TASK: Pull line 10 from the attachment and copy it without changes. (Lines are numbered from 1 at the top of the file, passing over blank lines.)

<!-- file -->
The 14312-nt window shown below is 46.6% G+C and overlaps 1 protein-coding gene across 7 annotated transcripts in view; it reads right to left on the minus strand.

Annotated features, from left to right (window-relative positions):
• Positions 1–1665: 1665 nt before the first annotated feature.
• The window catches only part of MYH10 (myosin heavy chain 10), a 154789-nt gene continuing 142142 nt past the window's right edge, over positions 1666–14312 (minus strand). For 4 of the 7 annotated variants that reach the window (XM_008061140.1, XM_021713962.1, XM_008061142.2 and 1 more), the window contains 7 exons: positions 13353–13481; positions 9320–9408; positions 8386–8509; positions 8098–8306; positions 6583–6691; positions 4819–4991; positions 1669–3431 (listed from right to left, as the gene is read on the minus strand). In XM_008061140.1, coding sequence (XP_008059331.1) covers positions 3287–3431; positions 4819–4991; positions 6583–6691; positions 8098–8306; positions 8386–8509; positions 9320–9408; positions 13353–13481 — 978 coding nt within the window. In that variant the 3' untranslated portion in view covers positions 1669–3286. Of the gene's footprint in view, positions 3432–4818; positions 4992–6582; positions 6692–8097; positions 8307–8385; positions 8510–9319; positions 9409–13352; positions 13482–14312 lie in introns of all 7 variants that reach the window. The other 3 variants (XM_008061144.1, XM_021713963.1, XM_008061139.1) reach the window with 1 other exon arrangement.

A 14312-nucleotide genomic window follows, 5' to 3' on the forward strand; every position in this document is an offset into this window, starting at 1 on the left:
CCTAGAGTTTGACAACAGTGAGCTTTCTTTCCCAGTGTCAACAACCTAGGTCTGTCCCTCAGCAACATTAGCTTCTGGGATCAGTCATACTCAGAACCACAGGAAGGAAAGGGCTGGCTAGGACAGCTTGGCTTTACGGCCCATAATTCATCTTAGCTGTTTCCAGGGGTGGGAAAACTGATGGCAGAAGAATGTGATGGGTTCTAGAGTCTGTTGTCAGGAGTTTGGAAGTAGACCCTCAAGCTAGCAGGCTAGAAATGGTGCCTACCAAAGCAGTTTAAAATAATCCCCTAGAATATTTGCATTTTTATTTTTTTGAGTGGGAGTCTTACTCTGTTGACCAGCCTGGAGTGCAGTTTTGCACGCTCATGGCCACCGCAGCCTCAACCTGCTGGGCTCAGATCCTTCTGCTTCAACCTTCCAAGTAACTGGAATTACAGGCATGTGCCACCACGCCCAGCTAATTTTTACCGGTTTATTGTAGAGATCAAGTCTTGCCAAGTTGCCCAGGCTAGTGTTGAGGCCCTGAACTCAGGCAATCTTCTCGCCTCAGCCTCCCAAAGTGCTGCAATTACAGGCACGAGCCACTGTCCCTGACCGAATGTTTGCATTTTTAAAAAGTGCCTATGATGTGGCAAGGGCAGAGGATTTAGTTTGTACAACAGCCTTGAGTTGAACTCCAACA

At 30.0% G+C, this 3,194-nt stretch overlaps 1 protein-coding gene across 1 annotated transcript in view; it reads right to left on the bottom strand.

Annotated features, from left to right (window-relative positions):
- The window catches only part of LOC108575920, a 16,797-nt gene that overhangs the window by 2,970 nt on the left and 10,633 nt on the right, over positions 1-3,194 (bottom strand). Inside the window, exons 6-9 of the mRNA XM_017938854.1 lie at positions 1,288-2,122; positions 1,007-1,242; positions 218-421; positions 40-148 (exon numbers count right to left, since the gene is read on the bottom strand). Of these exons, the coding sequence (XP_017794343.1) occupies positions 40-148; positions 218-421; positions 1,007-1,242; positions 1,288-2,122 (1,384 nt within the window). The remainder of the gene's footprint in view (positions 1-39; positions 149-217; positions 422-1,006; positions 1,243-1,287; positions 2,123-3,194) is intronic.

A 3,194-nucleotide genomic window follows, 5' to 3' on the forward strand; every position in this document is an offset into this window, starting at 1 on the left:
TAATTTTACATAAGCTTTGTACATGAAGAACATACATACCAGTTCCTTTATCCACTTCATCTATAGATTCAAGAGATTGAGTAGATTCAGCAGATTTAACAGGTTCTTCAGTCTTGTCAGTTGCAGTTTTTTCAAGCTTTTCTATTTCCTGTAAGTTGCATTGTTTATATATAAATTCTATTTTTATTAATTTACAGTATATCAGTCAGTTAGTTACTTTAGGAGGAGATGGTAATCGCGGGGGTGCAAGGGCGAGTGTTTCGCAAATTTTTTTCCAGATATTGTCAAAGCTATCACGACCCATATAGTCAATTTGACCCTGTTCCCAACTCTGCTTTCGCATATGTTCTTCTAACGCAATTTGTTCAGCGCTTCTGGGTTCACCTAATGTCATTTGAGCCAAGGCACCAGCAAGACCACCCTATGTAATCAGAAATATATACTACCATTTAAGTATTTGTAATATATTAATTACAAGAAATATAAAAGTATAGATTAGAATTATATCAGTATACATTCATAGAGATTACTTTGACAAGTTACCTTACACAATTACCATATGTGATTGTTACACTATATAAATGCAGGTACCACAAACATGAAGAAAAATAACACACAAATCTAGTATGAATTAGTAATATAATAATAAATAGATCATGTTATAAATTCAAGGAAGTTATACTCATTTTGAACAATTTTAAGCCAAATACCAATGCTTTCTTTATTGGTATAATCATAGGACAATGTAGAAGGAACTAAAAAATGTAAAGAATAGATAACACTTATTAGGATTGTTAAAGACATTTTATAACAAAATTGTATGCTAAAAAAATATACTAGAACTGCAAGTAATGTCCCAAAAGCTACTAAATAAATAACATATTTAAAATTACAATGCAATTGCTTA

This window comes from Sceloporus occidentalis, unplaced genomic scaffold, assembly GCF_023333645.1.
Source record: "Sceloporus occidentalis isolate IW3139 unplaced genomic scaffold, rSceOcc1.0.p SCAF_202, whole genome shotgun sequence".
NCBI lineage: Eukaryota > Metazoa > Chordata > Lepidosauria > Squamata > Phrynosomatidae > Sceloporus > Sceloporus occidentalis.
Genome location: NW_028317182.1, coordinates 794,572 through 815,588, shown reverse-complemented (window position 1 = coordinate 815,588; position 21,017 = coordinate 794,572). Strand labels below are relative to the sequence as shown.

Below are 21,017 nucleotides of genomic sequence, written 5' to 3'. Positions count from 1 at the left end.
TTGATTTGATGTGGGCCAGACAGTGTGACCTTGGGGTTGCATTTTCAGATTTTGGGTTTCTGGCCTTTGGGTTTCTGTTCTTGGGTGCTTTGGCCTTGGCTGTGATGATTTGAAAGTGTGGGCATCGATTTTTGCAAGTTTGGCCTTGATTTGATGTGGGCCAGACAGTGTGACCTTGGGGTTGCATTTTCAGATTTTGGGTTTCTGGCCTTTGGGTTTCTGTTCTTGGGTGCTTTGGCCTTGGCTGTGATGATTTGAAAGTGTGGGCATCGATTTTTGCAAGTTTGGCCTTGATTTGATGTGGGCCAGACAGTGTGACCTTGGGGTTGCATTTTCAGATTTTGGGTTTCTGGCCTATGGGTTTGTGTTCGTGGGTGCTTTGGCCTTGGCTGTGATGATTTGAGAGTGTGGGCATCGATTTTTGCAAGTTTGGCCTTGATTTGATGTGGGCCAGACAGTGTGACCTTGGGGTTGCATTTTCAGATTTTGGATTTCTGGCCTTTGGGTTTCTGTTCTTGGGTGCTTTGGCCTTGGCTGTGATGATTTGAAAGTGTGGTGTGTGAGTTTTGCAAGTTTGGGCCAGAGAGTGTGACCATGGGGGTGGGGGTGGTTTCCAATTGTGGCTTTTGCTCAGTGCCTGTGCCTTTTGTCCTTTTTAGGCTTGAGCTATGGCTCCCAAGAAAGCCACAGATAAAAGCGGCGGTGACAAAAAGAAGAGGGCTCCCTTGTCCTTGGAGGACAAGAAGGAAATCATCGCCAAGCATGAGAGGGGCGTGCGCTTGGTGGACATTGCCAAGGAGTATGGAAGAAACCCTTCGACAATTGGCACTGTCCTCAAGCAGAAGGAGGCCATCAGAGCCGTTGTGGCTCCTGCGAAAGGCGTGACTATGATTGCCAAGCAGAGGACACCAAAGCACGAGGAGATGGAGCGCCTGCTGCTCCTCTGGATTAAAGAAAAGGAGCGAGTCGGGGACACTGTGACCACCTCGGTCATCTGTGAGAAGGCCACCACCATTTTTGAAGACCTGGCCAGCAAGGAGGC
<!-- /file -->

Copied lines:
A 3,194-nucleotide genomic window follows, 5' to 3' on the forward strand; every position in this document is an offset into this window, starting at 1 on the left: